Review: The Secret Diary of Gerard Manley Hopkins by Robert Waldron
Published 13/03/2010 | 05:00
Visitors to the annual Hopkins Festival in Co Kildare are surprised at the global following which the English poet attracts. A convert who had gone on to become a Jesuit priest, he came to Newman's Catholic University in St Stephen's Green, in 1884, to teach Greek (not English, as Robert Waldron suggests). Hopkins remained there until his death five years later and is buried in Glasnevin. He is, as a result, regarded as a prominnent part of the Leaving Cert English course for many years.
It has become commonplace to emphasise Hopkins's depression in Ireland -- and to find confirmation of this in his sonnets on the themes of despair, belief and suffering. Alas, Waldron's novella offers us this appropriated view of the poet as little more than a depressed and self-lacerating person, without humour and mostly without hope. A mistake, in my opinion.
For a start, total identification between the poet and the 'I' of his sonnets is misleading. As any writer will vouch, the minute one writes 'I' it becomes 'not-I'.
Besides which, that despairing victim of 'bottomless depression' whom Waldron describes could not have written those great sonnets, so full of energy, so inspired in their expression, as they battle for hope and enlightenment.
Nietzsche says that there is no such thing as pessimistic art since all art affirms a belief in the value of saying and in the need of mastering the means. For all their bleak wrestling with the temptation to despair, not one of these 'terrible sonnets' declines into it.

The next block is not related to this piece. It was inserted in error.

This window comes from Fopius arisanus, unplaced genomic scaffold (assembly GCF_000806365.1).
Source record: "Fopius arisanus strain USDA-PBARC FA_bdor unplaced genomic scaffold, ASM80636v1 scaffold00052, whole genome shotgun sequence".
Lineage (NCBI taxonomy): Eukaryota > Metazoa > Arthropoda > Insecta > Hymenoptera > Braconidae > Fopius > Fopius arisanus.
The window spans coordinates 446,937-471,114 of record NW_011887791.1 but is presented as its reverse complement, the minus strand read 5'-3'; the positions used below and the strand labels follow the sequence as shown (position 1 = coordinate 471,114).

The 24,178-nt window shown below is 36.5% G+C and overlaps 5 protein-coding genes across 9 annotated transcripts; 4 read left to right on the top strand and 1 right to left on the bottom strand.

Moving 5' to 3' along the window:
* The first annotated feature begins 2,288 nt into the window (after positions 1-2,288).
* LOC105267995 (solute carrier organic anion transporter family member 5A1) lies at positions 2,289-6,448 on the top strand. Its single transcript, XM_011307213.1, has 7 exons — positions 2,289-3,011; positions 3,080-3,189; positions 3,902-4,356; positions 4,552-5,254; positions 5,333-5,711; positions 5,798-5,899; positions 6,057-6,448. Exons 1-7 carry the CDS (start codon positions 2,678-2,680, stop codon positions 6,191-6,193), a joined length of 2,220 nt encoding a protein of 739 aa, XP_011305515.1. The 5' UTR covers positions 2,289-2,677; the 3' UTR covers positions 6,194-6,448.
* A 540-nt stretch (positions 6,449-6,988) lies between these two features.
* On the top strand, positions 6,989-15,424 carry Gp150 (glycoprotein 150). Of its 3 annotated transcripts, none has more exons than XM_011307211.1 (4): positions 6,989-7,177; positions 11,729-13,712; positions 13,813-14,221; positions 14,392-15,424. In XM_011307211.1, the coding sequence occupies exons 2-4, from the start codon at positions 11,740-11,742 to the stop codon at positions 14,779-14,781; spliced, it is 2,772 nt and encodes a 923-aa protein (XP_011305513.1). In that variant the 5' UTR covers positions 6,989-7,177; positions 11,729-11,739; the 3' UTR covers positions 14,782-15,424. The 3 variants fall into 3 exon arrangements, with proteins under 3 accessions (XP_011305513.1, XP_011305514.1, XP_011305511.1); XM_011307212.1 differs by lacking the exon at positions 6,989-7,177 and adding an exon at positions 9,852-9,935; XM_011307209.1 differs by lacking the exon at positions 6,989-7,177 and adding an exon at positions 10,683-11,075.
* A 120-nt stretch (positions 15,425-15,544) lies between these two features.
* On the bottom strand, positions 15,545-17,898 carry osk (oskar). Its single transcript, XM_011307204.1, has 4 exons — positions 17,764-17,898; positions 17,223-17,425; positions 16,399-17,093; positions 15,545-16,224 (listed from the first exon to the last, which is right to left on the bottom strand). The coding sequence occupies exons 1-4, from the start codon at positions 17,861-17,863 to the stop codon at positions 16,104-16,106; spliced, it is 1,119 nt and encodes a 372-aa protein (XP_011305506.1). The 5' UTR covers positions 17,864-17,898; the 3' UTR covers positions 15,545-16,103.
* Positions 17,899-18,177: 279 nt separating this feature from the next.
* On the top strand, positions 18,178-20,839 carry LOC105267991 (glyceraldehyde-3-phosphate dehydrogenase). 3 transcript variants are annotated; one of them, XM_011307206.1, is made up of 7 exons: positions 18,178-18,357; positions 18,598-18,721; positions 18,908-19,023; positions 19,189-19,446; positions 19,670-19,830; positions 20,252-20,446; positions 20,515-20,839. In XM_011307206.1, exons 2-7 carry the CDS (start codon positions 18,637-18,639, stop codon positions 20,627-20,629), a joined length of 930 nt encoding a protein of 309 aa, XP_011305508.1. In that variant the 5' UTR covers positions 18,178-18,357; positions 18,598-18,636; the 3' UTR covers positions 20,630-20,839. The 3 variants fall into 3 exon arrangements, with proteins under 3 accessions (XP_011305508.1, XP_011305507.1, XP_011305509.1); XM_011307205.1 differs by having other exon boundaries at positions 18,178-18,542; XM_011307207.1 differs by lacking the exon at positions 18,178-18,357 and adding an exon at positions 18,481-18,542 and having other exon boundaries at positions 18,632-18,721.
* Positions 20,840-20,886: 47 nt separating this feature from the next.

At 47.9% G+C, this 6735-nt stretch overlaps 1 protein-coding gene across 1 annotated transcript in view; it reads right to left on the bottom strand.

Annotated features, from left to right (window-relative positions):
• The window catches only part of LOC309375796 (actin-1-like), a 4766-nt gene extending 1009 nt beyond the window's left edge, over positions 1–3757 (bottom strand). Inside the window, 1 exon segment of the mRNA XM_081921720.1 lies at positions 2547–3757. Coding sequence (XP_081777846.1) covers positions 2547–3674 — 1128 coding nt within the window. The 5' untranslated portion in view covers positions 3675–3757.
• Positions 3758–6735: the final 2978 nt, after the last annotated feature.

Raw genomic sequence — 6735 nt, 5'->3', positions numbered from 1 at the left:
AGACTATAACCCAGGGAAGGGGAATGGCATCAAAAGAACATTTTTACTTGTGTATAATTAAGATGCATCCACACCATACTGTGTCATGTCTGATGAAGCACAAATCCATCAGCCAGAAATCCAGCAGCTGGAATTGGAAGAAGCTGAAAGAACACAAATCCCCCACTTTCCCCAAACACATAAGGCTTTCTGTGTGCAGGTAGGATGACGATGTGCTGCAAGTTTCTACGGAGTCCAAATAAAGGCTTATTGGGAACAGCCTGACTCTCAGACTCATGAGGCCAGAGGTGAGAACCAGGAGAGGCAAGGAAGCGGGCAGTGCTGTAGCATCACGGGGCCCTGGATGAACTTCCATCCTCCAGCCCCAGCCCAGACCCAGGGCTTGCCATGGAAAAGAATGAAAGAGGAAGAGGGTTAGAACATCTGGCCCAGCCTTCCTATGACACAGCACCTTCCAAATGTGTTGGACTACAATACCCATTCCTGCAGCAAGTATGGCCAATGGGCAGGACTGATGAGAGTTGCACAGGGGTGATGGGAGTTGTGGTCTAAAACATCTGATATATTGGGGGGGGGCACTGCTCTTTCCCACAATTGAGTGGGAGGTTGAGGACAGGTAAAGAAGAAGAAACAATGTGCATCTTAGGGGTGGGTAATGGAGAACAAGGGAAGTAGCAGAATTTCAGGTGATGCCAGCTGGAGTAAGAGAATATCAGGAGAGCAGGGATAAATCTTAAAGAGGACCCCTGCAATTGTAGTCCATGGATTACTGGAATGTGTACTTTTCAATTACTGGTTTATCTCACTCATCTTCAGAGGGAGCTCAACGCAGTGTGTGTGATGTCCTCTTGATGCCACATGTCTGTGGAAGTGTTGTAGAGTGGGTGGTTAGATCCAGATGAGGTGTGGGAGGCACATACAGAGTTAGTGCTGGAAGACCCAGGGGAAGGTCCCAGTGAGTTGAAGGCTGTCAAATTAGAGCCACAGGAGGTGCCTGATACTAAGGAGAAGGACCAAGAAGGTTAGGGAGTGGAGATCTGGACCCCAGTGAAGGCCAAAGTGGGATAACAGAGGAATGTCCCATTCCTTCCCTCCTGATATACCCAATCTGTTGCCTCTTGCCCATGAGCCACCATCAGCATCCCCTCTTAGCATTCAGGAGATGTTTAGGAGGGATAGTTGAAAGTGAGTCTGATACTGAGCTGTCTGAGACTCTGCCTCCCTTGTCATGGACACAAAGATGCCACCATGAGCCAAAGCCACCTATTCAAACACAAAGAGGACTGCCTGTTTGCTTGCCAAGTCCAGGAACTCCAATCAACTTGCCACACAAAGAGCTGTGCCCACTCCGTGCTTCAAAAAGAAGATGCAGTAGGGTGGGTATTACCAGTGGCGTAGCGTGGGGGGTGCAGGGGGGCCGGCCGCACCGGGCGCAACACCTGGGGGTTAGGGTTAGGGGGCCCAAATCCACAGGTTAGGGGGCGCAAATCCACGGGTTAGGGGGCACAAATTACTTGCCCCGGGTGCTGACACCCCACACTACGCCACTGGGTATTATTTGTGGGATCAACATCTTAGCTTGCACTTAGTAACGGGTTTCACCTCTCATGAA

Waldron's interest in Hopkins is welcome and his idea to base a novel on the discovery of a lost diary offers scope for an imaginative recreation of his Dublin years.
Unfortunately, Waldron's treatment is too literal-minded: he makes the familiar mistake of reading the sonnets as pure biography, with Hopkins's dysthymia, his hyper-sensitivity, read into almost every entry in the 'diary' as some kind of depressed listlessness close to despair.
'Spring and Fall' for example (written near Liverpool in 1880 and 'not founded on any real incident' as Hopkins wrote) is given a journalistic reading and does not belong here anyhow. Again, the dialogue is very stilted as Waldron tries to achieve a Victorian flavour. The psychology is simplistic.
Waldron presents Hopkins as a weakling, constantly battling with homosexual inclinations. The real Hopkins had long learned to control and sublimate this tendency and it is never explicitly problematic in his Notebooks and Diaries.
Waldron's Hopkins is not the figure we meet in the letters and journals: not the person who wrote, 'I do not waver in my allegiance, I never have'. Waldron's protagonist has little in common with the author of the magnificently assertive 'That Nature Is a Heraclitean Fire' (written in Dublin) and whose last words were, 'I am so happy'.
Poet Desmond Egan is Artistic Director of The Hopkins Festival (http://www.gerardmanleyhopkins.org ); his recently published The Bronze Horseman is a collection of essays.